"They deposited me in front of our two families. I was acutely aware of every eye inspecting me for flaws." We first meet Aki, the 21-year-old protagonist of His Only Wife, on the morning of her wedding to Elikem Ganyo, a handsome, rich businessman who is, in Aki's hometown of Ho in Ghana, widely considered to be that most universal of terms: a total catch.
The favourite son of a wealthy family, employers to many of the community, Eli is also clever and considerate, good in bed, and – get this – he’s even willing to make his own breakfast in the mornings, a cause for consternation for Aki, whose traditional values will come to be tested over the course of an engaging, quietly provocative debut.
The role of women within the family nucleus is the central concern of His Only Wife, whose title gives a clue to the predicament Aki finds herself in after accepting the marriage proposal. One early alarm bell is that the proposal didn’t come from Eli himself, but from Aunty, the powerful, bullying matriarch of the Ganyo clan who wants to use Aki – a known beauty – as bait to lure her favourite son back from the clutches of a Liberian woman the family can’t stand.
The second alarm bell rings loud and clear in the opening scene, where Eli’s brother Richard acts as a substitute during the marriage ceremony because Eli is on some mysterious business trip abroad, code language that the reader quickly deciphers before relaxing into the novel to wait for Aki to catch up.
What follows is a well-paced story of awakenings, a coming-of-age tale where the girl is already married but has yet to grow up. From the outset, Adzo Medie gets us close to Aki, a heroine to root for, naive and courageous, compliant and ambitious, loyal to her husband and his family, but not to a fault.
The author cleverly sets her protagonist on a journey full of turning points and challenges. Aki’s fortunes improve – an apprenticeship with a fashion designer, a shiny new apartment with a cook, enough money to eat in the kinds of restaurants where “some of the entrees on the menu cost more than my mother made in a month” – but her husband, meanwhile, is only sporadically available to her. The horror stories she hears about the other woman add suspense to the narrative, with a comeuppance, or at least a cold dose of reality, anticipated for Aki once she opens her eyes.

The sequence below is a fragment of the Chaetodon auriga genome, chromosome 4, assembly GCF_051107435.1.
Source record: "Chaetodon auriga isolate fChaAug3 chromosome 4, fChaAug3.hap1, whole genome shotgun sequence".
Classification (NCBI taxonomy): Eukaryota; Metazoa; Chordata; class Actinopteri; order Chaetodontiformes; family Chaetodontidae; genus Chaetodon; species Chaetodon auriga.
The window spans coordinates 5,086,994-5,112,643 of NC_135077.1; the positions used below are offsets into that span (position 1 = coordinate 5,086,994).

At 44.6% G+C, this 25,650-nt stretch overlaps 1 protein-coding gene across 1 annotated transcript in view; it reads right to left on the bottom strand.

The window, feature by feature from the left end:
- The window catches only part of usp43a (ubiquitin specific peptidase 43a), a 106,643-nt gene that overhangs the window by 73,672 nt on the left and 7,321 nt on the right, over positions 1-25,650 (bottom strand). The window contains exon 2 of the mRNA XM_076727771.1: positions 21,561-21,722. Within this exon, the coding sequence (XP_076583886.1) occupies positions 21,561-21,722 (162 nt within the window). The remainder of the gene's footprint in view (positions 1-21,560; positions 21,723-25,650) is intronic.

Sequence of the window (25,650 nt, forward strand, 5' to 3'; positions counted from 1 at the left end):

Adzo Medie is a Ghanaian writer who lectures in gender and international politics at the University of Bristol. The author of Global Norms and Local Action: The Campaigns to End Violence Against Women in Africa, the subject matter of her debut novel focuses on the female experience in a traditional, patriarchal culture. From the male teachers who prey on their female teenage students, to the way it’s still accepted, even desirable, for men to have multiple wives, the odds seem stacked against women.
Although Eli and his other wife have a child together, Aki tells us: “And what could she possibly do to Eli if he took the girl away? No judge would side with her if she decided to take the matter to court. And even if one tried to, Eli would only have to slip him a wad of cash for a favourable ruling.”
While Aki might be a young woman searching for her voice, she crucially knows her own worth from the beginning of the book, which allows her to retain dignity in the face of being designated "a solution to a problem". The novels of Petina Gappah come to mind in this respect, as do recent debuts from Candice Carty Williams and Oyinkan Braithwaite.
In His Only Wife, there is an easy, fluid style to the writing, quick intimacy with character and a kind of innocent humour that recalls Rónán Hession’s Leonard and Hungry Paul, though the backdrops obviously differ immensely.
One clever source of comedy comes from a greedy uncle, the kind of man who builds a private toilet for himself and then charges his family to use it. Aki also has lots of witty asides as she tries to get to grips with the changing, new money culture of young, university-educated Ghanaians. Seeing a women with a nose ring at a fancy party, she says, “If my mother had been there she would have whispered to me, ‘Why, is she a goat?’”
Throughout the book there are bright daubs of Ghanian life – kontomire and garden egg stew, the durbar at the yam festival, a neem tree, greetings and everyday phrases such as Woede or Ehn. It all flows remarkably well in a memorable debut from a writer whose frustrations with certain aspects of the culture of her homeland come brilliantly to life.